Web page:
The Times, June 2, 2017
Here is a great example of how a small subbing change can make all the difference. All you need to do is move the last sentence to the start of the last paragraph, with just a light tweak. The quote then reads on from it, and gives a wonderful pay-off. Thus:
On days off from Coronation Street, Barraclough could be spotted at his local supermarket, alert to verbal gems in the conversation of fellow shoppers.
A quiet man, he said: ‘An actor is really an observer of life and people. To be an observer, you must be in the background, and I don’t subscribe to the business of the public knowing all about you. All the actor owes the public is a bloody good performance.’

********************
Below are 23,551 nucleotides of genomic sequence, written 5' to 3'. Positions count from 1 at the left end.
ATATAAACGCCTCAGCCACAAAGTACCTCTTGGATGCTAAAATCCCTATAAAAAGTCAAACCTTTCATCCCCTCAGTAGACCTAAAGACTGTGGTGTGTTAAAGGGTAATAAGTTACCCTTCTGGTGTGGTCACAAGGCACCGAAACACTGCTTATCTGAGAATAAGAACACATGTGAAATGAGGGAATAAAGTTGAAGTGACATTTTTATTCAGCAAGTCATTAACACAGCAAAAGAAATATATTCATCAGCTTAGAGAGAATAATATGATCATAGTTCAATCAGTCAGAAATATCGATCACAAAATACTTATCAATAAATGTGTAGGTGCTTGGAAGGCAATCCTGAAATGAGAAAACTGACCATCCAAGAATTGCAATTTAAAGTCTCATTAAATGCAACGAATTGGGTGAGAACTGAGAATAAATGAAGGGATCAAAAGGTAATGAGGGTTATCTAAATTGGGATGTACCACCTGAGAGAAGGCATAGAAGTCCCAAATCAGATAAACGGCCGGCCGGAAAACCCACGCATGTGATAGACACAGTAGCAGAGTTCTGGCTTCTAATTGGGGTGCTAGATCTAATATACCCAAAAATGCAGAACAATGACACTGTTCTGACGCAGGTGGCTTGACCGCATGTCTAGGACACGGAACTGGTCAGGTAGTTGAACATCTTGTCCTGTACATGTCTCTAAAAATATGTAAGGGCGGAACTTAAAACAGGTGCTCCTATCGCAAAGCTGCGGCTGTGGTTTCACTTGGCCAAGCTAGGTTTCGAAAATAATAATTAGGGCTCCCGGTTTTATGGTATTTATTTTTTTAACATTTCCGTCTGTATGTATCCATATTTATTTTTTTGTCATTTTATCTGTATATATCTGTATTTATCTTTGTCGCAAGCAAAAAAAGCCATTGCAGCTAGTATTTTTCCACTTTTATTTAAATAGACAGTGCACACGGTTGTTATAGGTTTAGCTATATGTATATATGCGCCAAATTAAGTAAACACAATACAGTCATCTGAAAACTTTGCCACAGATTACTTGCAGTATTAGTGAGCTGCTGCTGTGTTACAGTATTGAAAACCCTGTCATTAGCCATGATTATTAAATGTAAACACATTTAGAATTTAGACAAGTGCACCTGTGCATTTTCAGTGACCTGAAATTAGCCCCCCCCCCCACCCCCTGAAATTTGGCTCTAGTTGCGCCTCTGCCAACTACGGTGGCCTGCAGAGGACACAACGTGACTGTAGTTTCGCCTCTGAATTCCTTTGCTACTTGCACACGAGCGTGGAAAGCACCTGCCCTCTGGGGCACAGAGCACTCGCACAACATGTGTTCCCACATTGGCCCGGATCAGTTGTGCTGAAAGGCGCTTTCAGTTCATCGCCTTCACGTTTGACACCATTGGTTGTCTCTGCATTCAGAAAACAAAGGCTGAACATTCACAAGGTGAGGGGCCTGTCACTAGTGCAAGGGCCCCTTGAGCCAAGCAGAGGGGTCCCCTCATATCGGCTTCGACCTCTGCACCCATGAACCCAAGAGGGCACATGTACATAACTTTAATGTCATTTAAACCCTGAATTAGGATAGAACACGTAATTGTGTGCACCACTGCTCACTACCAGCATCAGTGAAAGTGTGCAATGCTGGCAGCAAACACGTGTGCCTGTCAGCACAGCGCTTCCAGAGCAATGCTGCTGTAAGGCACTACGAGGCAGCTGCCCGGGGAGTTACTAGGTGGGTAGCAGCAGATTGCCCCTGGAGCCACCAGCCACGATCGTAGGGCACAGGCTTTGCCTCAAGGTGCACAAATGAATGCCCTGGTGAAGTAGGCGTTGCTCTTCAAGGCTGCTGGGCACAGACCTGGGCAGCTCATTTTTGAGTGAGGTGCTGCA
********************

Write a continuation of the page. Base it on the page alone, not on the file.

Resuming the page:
i newspaper, June 1, 2017
There seems to be a lot of confusion about past tenses. The past tense of ‘spin’ is ‘spun’. Maybe the writer (the editor, no less!) was trying to avoid the error mentioned in Post 104, where the past tense of ‘shrink’ was rendered as ‘shrunk’ (the passive or pluperfect) instead of ‘shrank’. Yes, English is irregular, but writers should be familiar with it.
The Times, June 1, 2017
‘Nonplussed’ means ‘baffled’ or ‘confused’, but it is clear from the copy that Murray feels the opposite. The right word or phrase here could be ‘not bothered’, ‘not perturbed’ or maybe ‘unfazed’. Apparently in the US ‘nonplussed’ is coming to mean ‘not perturbed’, ie the opposite of its meaning here, but the Times is not a US paper.